InsomniaGrl wrote:
The number wish on peoples death beds as documented by a nurse who cares for the dying is: 1. I wish I’d had the courage to live a life true to myself, not the life others expected of me.

This was the most common regret of all. When people realise that their life is almost over and look back clearly on it, it is easy to see how many dreams have gone unfulfilled. Most people had not honoured even a half of their dreams and had to die knowing that it was due to choices they had made, or not made.

It is very important to try and honour at least some of your dreams along the way. From the moment that you lose your health, it is too late. Health brings a freedom very few realise, until they no longer have it.


Thank you. yes, that is exactly how I feel. I have always been an idealist, with great plans. All I ever wanted to do is to create. Now I see the possibility of doing something amazing, and I just want to be set free. Thank you for your words, you put it beautifully.


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slenkar
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09 Feb 2016, 4:03 pm

I tried to make video games for years, I could never make anything that people wanted to actually play
It's quite rare to have any financial success with games.



trappedinhell
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09 Feb 2016, 4:29 pm

slenkar wrote:
I tried to make video games for years, I could never make anything that people wanted to actually play
It's quite rare to have any financial success with games.


I agree. That's why I want to do this for the art, not the money. But I think I have a good chance of a hit, because what I am doing is completely new and revolutionary: a game that is easier, bigger, and deeper than any other.

I've been planning this since 1997. I sold a few test games years ago, and they sold OK (all things considered), but now I know how to do it properly. But I know that a lot can go wrong. I have 25% chance of making a lot of money and 75% chance of making very little. But I don't want to think about money at all. I just want to create.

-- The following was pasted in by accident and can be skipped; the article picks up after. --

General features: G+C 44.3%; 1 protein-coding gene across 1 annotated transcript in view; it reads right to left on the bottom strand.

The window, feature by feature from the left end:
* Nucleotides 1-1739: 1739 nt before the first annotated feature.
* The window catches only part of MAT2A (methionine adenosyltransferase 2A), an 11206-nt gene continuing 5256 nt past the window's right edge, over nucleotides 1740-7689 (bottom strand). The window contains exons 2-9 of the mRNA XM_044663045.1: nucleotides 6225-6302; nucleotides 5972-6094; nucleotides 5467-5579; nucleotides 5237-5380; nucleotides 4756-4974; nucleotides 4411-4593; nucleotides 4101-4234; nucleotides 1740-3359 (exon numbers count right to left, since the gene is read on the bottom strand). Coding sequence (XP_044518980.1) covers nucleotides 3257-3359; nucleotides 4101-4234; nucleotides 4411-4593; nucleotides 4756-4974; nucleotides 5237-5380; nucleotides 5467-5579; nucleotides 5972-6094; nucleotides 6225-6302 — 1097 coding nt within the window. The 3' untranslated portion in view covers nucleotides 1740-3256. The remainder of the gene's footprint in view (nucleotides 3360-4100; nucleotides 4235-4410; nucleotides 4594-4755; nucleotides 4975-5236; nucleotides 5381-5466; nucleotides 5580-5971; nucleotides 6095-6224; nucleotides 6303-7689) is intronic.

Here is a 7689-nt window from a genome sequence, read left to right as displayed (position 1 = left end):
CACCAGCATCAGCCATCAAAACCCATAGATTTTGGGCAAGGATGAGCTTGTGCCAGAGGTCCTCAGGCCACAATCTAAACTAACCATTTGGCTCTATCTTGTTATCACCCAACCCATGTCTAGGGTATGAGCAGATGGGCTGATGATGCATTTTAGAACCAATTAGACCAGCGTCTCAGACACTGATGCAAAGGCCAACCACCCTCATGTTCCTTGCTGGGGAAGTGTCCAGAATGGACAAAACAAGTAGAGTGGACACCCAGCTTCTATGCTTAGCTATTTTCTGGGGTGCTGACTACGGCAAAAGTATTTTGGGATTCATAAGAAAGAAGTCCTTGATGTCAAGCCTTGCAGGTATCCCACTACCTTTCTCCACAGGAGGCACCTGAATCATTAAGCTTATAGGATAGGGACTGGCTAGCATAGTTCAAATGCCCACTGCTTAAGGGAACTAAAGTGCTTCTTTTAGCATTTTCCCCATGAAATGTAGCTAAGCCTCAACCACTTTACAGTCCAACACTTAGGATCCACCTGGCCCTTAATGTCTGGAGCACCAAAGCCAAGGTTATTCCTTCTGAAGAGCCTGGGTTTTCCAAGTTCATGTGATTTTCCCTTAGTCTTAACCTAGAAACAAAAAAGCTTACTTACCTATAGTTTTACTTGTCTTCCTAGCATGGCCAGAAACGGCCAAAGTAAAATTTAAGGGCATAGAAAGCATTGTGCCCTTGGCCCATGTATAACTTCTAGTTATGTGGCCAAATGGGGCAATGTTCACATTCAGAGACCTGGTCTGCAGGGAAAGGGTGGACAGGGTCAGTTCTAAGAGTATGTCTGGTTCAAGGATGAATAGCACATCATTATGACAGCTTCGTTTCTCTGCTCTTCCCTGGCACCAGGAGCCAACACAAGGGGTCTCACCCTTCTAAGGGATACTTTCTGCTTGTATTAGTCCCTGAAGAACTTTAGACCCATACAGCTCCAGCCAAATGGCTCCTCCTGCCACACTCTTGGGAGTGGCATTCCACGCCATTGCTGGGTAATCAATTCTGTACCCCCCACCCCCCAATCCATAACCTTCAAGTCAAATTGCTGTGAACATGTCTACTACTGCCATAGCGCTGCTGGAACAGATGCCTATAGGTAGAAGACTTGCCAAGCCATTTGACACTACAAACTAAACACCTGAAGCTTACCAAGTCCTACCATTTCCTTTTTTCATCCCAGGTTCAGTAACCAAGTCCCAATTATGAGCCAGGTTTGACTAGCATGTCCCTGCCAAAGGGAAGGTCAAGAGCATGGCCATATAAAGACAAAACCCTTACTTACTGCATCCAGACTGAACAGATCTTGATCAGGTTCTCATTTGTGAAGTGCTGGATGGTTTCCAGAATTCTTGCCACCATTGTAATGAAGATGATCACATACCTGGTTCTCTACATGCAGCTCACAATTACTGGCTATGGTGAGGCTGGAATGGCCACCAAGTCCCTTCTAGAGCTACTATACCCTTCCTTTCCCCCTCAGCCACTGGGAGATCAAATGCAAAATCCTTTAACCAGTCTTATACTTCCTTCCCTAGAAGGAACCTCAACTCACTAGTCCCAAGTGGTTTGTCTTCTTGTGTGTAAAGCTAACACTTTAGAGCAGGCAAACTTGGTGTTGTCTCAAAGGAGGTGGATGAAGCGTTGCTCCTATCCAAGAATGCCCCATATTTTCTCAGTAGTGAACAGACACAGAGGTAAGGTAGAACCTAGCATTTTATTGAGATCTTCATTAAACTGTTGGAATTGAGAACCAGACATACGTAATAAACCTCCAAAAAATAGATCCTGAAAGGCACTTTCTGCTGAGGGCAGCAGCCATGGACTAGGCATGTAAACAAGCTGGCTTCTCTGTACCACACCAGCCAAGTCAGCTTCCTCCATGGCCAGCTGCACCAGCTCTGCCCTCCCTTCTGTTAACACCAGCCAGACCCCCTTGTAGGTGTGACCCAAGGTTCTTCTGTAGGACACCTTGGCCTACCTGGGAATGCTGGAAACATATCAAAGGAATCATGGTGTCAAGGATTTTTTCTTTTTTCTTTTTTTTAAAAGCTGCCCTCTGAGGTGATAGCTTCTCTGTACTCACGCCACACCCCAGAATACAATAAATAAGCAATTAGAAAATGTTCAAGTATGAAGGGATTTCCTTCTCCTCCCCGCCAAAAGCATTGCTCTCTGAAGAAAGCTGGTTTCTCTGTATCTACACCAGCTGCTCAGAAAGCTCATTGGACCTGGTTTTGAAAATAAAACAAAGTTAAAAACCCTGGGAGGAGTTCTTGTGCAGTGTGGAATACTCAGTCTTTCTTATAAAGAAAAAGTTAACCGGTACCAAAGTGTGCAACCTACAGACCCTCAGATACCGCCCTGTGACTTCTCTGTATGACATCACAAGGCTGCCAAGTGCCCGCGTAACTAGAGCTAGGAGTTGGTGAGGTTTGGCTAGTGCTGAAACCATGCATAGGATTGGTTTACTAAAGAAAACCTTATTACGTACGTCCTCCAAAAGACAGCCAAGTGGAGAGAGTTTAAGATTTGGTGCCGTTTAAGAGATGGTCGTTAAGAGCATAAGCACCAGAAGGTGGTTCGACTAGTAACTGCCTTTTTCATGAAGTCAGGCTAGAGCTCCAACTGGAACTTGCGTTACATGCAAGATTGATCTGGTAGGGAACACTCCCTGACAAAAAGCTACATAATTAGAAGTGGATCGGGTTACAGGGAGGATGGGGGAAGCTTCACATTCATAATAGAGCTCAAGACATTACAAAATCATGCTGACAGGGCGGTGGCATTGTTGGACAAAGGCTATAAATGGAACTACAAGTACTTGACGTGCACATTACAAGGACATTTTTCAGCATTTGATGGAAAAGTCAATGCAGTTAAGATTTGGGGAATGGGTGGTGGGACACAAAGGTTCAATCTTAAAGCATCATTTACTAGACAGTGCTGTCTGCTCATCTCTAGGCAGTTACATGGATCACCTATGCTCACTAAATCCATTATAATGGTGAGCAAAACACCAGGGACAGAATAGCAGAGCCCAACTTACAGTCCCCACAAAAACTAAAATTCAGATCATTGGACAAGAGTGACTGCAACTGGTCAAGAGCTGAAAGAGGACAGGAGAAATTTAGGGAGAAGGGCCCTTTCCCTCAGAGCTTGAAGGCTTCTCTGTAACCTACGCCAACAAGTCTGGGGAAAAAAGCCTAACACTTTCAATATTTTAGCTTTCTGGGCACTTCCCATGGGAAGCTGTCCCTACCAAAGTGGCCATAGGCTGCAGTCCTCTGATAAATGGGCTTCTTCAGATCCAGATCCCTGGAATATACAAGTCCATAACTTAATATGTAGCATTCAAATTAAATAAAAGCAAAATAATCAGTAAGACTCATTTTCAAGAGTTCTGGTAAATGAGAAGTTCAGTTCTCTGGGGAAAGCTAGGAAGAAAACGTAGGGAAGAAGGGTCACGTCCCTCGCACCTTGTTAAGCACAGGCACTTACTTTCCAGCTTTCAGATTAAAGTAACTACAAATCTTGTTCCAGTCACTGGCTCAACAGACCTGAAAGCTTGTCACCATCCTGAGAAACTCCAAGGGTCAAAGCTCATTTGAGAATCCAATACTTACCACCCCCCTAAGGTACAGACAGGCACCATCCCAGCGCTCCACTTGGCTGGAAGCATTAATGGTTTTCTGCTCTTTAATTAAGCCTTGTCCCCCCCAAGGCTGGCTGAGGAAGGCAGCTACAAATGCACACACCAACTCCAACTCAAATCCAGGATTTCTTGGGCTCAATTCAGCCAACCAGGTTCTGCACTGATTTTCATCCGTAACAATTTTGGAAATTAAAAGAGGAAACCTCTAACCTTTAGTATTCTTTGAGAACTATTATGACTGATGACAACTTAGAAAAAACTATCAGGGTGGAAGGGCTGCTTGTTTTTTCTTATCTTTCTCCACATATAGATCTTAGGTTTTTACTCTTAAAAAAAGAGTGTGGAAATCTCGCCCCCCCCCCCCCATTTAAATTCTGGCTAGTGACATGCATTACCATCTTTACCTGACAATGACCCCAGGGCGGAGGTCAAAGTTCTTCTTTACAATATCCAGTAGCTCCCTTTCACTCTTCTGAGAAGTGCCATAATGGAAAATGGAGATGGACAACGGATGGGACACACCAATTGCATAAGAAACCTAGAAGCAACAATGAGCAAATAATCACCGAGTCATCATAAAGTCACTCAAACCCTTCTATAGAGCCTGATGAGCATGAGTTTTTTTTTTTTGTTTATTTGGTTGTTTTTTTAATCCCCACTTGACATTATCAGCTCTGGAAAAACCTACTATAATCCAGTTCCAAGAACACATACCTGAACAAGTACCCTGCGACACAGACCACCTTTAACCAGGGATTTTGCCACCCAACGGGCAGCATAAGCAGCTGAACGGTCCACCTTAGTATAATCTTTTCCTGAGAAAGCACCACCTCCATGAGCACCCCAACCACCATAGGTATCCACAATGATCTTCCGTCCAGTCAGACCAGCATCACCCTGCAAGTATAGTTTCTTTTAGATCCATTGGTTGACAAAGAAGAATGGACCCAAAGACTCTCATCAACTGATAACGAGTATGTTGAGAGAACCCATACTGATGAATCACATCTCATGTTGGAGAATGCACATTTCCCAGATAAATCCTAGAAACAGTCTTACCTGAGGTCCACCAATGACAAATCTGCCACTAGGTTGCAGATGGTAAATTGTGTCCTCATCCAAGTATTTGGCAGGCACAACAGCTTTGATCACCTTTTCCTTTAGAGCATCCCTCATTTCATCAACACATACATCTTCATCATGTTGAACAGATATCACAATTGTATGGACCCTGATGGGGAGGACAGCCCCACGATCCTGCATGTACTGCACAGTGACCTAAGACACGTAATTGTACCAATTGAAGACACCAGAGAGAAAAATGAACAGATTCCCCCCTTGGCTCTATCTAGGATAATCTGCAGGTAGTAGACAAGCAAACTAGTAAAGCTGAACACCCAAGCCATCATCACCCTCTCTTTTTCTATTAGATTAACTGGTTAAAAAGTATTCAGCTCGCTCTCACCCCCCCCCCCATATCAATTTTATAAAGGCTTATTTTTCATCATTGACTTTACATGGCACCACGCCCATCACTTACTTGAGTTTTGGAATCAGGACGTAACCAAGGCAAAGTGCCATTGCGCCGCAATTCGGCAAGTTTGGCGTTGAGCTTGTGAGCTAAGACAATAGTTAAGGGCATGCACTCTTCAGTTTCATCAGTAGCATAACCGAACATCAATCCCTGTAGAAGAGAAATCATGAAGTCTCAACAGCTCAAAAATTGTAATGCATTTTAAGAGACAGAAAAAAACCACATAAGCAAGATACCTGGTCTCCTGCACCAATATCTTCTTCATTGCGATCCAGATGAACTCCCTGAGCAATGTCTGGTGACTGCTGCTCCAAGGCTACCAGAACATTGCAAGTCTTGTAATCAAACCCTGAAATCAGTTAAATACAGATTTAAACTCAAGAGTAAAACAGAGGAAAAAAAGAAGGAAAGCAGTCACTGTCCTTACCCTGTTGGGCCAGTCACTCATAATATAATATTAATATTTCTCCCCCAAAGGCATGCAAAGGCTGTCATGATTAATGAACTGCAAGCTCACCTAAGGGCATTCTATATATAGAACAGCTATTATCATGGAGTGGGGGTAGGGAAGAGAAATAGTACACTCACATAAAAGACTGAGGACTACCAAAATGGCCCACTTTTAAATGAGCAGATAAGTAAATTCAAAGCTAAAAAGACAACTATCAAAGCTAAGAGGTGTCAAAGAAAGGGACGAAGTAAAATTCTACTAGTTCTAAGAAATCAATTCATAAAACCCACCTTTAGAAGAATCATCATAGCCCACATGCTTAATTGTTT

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100000fireflies
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09 Feb 2016, 4:36 pm

Why not compromise?
You said you hate your job even though you feel safe. Being with someone who says that, i too would push them to kerp trying for more.
Take the time off from school you said you can..a few months...during which you can focus on the game.
After that, she may see things differently. Or you may. Perhaps you'll only end up working on it for a month and give up..perhaps you'll stick with it and start creating something great - or at the very least, she will see how happy you are doing so.
Money sadly does matter. But from what you said, i sense that her reasons are more than that.


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AspE
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09 Feb 2016, 4:47 pm

InsomniaGrl wrote:
The number wish on peoples death beds as documented by a nurse who cares for the dying is: 1. I wish I’d had the courage to live a life true to myself, not the life others expected of me.

This was the most common regret of all. When people realise that their life is almost over and look back clearly on it, it is easy to see how many dreams have gone unfulfilled. Most people had not honoured even a half of their dreams and had to die knowing that it was due to choices they had made, or not made.

It is very important to try and honour at least some of your dreams along the way. From the moment that you lose your health, it is too late. Health brings a freedom very few realise, until they no longer have it.

That's just something people say, no one really believes it.



trappedinhell
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09 Feb 2016, 5:08 pm

AspE wrote:
That's just something people say, no one really believes it.


I believe it. (Though it may be a western individualistic thing: perhaps Chinese people regret not doing more for the community?)